Surprise finish: In senior worlds debut, Mishina and Galliamov roar back to capture first pairs title
The Russian skaters were junior world champions just two years ago, and leapfrog short program leaders Boikova/Kozlovskii and Sui/Han for the gold medal.
The lyrics of their Queen free skate - "We are the champions" - came true on Thursday night for Anastasia Mishina and Aleksandr Galliamov.
The 2019 world junior champions were flawless at the ISU World Figure Skating Championships in Stockholm, Sweden, leaping past two-time world champs Sui Wenjing and Han Cong of China and short program leaders Aleksandra Boikova and Dmitrii Kozlovskii to capture the world title on their senior world debut.
"We were really surprised to come first," a shellshocked Mishina said after the win. "I don't know what to say in this moment because we don't even understand what it means yet."
It's the first time a team has won on debut since 1986, when Ekaterina Gordeeva and Sergei Grinkov did so. The duo went on to win two Olympics golds.
The Figure Skating Federation of Russia (FSR) skaters scored a 151.80 in the free for a 227.59 overall, beating Sui/Han's 225.71, the Chinese coming in at 148.09 in the long program.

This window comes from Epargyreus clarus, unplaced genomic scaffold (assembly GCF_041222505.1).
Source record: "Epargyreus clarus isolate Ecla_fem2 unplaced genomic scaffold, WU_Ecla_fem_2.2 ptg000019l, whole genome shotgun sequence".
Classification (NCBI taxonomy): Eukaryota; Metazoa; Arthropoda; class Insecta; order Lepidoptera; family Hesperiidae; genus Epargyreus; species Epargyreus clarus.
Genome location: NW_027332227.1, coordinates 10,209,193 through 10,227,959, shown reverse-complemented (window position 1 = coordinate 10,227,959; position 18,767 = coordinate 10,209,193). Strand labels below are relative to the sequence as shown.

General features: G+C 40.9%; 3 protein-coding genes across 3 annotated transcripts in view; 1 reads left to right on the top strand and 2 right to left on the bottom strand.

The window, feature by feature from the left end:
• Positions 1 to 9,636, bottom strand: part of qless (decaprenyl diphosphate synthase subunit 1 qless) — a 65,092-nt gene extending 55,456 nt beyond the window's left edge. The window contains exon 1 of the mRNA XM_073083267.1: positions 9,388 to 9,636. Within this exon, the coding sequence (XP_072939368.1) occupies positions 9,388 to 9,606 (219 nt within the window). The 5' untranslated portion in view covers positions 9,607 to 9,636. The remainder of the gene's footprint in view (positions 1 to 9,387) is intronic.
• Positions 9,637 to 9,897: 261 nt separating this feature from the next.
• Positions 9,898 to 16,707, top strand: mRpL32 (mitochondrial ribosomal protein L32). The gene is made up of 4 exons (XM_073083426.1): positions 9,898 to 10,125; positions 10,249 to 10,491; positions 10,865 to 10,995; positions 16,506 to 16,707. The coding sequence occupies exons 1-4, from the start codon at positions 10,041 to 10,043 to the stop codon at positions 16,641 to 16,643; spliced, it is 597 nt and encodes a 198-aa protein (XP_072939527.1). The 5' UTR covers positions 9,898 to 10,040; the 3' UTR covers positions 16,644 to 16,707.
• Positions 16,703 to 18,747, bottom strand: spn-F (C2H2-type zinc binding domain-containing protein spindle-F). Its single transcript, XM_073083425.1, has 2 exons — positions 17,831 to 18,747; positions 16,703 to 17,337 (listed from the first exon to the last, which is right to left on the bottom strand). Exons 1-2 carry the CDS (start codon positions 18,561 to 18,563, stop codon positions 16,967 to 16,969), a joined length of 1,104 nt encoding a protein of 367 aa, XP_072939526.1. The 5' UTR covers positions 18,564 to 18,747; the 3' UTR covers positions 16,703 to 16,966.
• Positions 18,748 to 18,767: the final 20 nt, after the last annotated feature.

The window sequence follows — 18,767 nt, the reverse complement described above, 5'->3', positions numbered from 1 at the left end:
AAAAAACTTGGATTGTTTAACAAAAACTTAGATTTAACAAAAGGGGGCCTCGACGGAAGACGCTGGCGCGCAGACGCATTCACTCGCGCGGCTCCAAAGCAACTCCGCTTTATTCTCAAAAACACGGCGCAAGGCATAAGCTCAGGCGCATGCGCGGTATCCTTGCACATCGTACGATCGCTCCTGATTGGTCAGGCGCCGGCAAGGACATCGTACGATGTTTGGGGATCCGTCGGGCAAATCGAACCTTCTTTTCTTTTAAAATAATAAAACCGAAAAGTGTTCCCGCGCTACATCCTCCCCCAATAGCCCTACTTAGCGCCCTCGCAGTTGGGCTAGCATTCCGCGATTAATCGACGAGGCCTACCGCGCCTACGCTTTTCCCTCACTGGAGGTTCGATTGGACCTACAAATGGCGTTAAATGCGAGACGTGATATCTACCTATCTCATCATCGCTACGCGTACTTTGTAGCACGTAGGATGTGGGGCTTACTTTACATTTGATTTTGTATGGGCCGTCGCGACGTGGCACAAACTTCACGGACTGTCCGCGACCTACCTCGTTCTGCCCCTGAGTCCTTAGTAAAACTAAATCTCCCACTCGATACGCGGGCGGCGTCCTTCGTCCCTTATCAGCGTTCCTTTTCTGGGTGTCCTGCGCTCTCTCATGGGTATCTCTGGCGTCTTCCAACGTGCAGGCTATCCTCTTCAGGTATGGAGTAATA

"After every element we were less nervous and it was closer to the end. Every element we were more happy," Mishina continued.
And how will they celebrate? They were asked. "We'll go to sleep."
A disappointed Boikova and Kozlovskii couldn't carry the momentum from the short, a 137.47 reflecting a difficult, frustrating free, scoring 217.63 overall.
FOLLOW: Catch up on all of the Day 2 action on our LIVE Blog
Mishina/Galliamov soar as other teams struggle
It was a nervy night of skating throughout the pairs competition, but Mishina/Galliamov went from element to element with fierce conviction, skating to Queen's "Bohemian Rhapsody" and matching the energy of the music with standout skating.
They earned positive Grades of Execution (GOEs) on every technical element in their program, including their difficult opening triple Salchow-Euler-triple Salchow combination, the only team to try said pass. They hit a monster triple twist next, then a throw triple Lutz as they grew in confidence.
"I don't know what to say in this moment because we don't even understand what it means yet." - Anastasia Mishina
The duo had been fourth at Russian nationals the last two seasons, but in Stockholm displayed the kind of promise they had shown in juniors on the senior international stage - and when it mattered the most.
"To stand atop the worlds podium on your debut - truly remarkable!" said Olympic ice dance champion Meryl Davis in speaking to Olympic Channel. "There was a joy throughout that program that was really refreshing to see, even without a live audience in the arena."
Mishina/Galliamov now move into pole position for the Beijing 2022 Winter Games among a fiercely competitive domestic field in Russia, which of course includes Boikova/Kozlovskii and Tarasova/Morozov, as well as a host of other teams.
Sui/Han eye home Olympic Games